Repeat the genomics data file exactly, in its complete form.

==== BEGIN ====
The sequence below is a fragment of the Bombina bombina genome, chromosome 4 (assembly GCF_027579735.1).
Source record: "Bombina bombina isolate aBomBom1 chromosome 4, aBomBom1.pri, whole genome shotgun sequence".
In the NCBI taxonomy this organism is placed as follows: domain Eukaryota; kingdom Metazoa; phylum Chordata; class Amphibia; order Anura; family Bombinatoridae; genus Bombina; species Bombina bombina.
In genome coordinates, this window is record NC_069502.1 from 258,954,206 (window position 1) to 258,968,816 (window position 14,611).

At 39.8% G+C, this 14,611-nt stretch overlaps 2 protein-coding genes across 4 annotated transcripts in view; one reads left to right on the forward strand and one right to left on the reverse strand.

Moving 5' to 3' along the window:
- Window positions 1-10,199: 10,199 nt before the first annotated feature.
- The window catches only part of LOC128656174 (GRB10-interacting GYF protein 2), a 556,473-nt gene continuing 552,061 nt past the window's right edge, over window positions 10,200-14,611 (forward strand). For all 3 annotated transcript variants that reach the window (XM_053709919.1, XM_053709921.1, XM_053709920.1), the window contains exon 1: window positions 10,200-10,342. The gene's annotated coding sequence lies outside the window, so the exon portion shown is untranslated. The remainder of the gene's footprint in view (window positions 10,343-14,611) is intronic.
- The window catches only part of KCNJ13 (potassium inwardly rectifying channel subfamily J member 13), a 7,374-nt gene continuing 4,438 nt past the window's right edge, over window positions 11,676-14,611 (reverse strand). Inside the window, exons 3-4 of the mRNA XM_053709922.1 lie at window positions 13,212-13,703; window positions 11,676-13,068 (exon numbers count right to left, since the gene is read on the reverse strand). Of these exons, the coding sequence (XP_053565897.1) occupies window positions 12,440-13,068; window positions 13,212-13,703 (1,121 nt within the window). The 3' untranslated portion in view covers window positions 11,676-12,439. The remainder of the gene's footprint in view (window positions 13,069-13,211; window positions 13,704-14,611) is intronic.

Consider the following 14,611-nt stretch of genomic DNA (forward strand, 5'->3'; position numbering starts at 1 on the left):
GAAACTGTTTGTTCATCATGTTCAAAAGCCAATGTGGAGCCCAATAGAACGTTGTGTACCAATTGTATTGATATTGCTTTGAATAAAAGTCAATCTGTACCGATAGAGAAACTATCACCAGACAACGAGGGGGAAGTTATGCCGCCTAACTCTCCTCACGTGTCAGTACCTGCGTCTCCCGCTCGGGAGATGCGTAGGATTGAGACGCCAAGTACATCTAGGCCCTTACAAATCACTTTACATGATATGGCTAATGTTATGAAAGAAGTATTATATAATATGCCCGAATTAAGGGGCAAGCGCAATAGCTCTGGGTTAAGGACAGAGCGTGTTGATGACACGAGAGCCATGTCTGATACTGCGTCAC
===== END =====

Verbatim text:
The sequence below is a fragment of the Bombina bombina genome, chromosome 4 (assembly GCF_027579735.1).
Source record: "Bombina bombina isolate aBomBom1 chromosome 4, aBomBom1.pri, whole genome shotgun sequence".
In the NCBI taxonomy this organism is placed as follows: domain Eukaryota; kingdom Metazoa; phylum Chordata; class Amphibia; order Anura; family Bombinatoridae; genus Bombina; species Bombina bombina.
In genome coordinates, this window is record NC_069502.1 from 258,954,206 (window position 1) to 258,968,816 (window position 14,611).

At 39.8% G+C, this 14,611-nt stretch overlaps 2 protein-coding genes across 4 annotated transcripts in view; one reads left to right on the forward strand and one right to left on the reverse strand.

Moving 5' to 3' along the window:
- Window positions 1-10,199: 10,199 nt before the first annotated feature.
- The window catches only part of LOC128656174 (GRB10-interacting GYF protein 2), a 556,473-nt gene continuing 552,061 nt past the window's right edge, over window positions 10,200-14,611 (forward strand). For all 3 annotated transcript variants that reach the window (XM_053709919.1, XM_053709921.1, XM_053709920.1), the window contains exon 1: window positions 10,200-10,342. The gene's annotated coding sequence lies outside the window, so the exon portion shown is untranslated. The remainder of the gene's footprint in view (window positions 10,343-14,611) is intronic.
- The window catches only part of KCNJ13 (potassium inwardly rectifying channel subfamily J member 13), a 7,374-nt gene continuing 4,438 nt past the window's right edge, over window positions 11,676-14,611 (reverse strand). Inside the window, exons 3-4 of the mRNA XM_053709922.1 lie at window positions 13,212-13,703; window positions 11,676-13,068 (exon numbers count right to left, since the gene is read on the reverse strand). Of these exons, the coding sequence (XP_053565897.1) occupies window positions 12,440-13,068; window positions 13,212-13,703 (1,121 nt within the window). The 3' untranslated portion in view covers window positions 11,676-12,439. The remainder of the gene's footprint in view (window positions 13,069-13,211; window positions 13,704-14,611) is intronic.

Consider the following 14,611-nt stretch of genomic DNA (forward strand, 5'->3'; position numbering starts at 1 on the left):
GAAACTGTTTGTTCATCATGTTCAAAAGCCAATGTGGAGCCCAATAGAACGTTGTGTACCAATTGTATTGATATTGCTTTGAATAAAAGTCAATCTGTACCGATAGAGAAACTATCACCAGACAACGAGGGGGAAGTTATGCCGCCTAACTCTCCTCACGTGTCAGTACCTGCGTCTCCCGCTCGGGAGATGCGTAGGATTGAGACGCCAAGTACATCTAGGCCCTTACAAATCACTTTACATGATATGGCTAATGTTATGAAAGAAGTATTATATAATATGCCCGAATTAAGGGGCAAGCGCAATAGCTCTGGGTTAAGGACAGAGCGTGTTGATGACACGAGAGCCATGTCTGATACTGCGTCAC